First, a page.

Types of Manual/Traditional Irrigation Systems

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Irrigation essentially means the watering of land to make it ready for agricultural purposes. An irrigation system is the supplying of water via artificial canals and channels to growing plants and crops in a field.

Water is vital for the growth of plants. There can be no plants or crops if they do not have access to water in some form. It is, therefore, crucial to supply water to crops and plants, periodically and as per their requirement. So irrigation is this periodic and appropriate supply of water to plants. The water for this irrigation comes from various sources such as wells, ponds, rivers, dams, reservoirs, rainfall etc.

Types of Manual/Traditional Irrigation
Types of Manual/Traditional Irrigation

Importance of Irrigation

Irrigation is necessary for agriculture and farming due to the following reasons:

  1. Plants absorb minerals and nutrients from the soil via their roots. These minerals are dissolved in the water present in the soil. Then the water transports these nutrients to all parts of the plant, enabling growth and photosynthesis.
  2. Irrigation provides the moisture that is crucial during the germination phase of the plant’s life cycle.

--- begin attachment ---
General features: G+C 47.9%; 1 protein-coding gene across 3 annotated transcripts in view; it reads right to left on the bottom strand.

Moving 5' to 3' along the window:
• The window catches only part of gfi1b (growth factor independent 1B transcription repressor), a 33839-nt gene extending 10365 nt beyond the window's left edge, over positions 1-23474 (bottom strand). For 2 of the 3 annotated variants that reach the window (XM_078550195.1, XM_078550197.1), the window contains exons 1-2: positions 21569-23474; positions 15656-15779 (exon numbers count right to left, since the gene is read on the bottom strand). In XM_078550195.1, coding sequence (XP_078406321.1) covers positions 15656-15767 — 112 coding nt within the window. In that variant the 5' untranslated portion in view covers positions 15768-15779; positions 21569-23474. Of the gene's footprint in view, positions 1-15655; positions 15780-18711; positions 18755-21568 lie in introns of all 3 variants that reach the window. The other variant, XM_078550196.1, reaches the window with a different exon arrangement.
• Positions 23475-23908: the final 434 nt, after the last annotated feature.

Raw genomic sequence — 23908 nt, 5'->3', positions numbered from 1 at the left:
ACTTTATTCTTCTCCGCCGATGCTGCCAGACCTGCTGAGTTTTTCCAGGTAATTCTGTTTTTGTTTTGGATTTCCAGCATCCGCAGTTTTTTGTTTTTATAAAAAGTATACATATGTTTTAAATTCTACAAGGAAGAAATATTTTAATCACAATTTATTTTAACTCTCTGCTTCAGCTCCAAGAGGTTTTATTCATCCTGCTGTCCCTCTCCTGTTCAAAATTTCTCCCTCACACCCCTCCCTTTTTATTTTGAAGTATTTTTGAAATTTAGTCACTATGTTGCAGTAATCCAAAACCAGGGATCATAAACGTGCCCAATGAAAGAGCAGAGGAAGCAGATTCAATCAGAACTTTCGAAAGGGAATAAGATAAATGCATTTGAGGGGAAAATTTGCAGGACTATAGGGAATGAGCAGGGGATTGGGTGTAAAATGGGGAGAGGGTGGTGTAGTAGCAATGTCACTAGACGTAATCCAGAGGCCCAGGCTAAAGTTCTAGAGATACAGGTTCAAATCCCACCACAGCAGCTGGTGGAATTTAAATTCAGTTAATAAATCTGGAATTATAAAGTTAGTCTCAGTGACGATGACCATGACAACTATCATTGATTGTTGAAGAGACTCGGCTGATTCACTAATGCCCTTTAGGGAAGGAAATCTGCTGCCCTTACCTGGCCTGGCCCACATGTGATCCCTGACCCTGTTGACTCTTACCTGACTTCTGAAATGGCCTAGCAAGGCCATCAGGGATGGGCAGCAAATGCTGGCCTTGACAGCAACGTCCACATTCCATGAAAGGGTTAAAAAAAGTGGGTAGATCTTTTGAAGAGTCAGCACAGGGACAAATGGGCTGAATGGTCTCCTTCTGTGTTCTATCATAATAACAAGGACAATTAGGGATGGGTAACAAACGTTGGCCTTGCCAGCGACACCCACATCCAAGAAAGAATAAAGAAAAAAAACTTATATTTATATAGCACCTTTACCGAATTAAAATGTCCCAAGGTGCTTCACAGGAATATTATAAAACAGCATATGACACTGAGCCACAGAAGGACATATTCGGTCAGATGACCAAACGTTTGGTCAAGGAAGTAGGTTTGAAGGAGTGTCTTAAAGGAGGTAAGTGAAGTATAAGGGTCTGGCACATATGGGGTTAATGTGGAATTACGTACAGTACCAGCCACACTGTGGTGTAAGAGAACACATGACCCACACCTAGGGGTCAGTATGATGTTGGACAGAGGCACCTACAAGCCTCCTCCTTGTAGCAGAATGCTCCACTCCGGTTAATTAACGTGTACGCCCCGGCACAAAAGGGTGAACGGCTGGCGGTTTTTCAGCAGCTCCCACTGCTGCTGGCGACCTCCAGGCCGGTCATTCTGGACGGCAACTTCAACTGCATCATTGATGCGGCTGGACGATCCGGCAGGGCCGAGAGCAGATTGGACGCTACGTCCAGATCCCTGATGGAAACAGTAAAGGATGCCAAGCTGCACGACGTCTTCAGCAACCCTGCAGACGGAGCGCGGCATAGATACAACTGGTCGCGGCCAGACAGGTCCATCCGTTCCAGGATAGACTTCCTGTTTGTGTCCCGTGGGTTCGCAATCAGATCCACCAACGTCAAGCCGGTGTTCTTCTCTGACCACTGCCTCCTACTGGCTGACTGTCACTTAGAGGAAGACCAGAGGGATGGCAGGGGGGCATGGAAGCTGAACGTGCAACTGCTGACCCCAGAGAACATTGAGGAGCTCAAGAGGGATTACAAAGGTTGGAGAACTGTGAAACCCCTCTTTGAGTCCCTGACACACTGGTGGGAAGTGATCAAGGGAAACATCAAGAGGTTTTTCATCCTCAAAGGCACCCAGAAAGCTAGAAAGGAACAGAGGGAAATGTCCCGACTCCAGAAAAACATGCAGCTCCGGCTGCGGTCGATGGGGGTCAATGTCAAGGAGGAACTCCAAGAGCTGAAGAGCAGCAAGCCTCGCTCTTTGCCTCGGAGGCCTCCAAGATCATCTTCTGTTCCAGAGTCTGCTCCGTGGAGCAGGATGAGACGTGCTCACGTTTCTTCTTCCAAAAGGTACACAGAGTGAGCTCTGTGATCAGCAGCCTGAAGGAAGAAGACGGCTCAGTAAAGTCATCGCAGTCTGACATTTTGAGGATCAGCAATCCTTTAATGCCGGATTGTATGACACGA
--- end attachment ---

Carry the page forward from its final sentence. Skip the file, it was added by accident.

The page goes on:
3. Irrigation also makes the soil more fertile (by adding moisture to it) and easier to plough.
  4. Proper irrigation also increases yield from the farm.

Manual/Traditional Methods of Irrigation

These are the methods of irrigation that were used in the earlier years. Even today some small farms in rural areas adopt these. Although they are cheaper than the modern methods, they are not nearly as efficient. They require human or animal labour to function. Some of these methods are,

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1. Moat

Also called the pulley system, it involves pulling up water from a well or other such source to irrigate the land. It is an extremely time consuming and labour intensive system, but it is very cost efficient. Also, wastage of water is avoided when using a moat system of irrigation.

2. Chain pump

A chain pump consists of two large wheels connected by a chain. There are buckets attached to the chain. One part of the chain dips into the water source. As the wheel turns, the bucket picks up water. The chain later lifts them to the upper wheel where the water gets deposited into a source. And the empty bucket gets carried back down.

3. Dhekli

It is a system of drawing water from a well or such similar source. Here we tie a rope and bucket to a pole. At the other end, we tie a heavy stick or any other object as a counterbalance. And we use this pole to draw up water.

4. Rahat

So Rahat system of irrigation uses animal labour. Above the well, we tie a large wheel. An ox or cow would turn the wheel to draw the water from the well.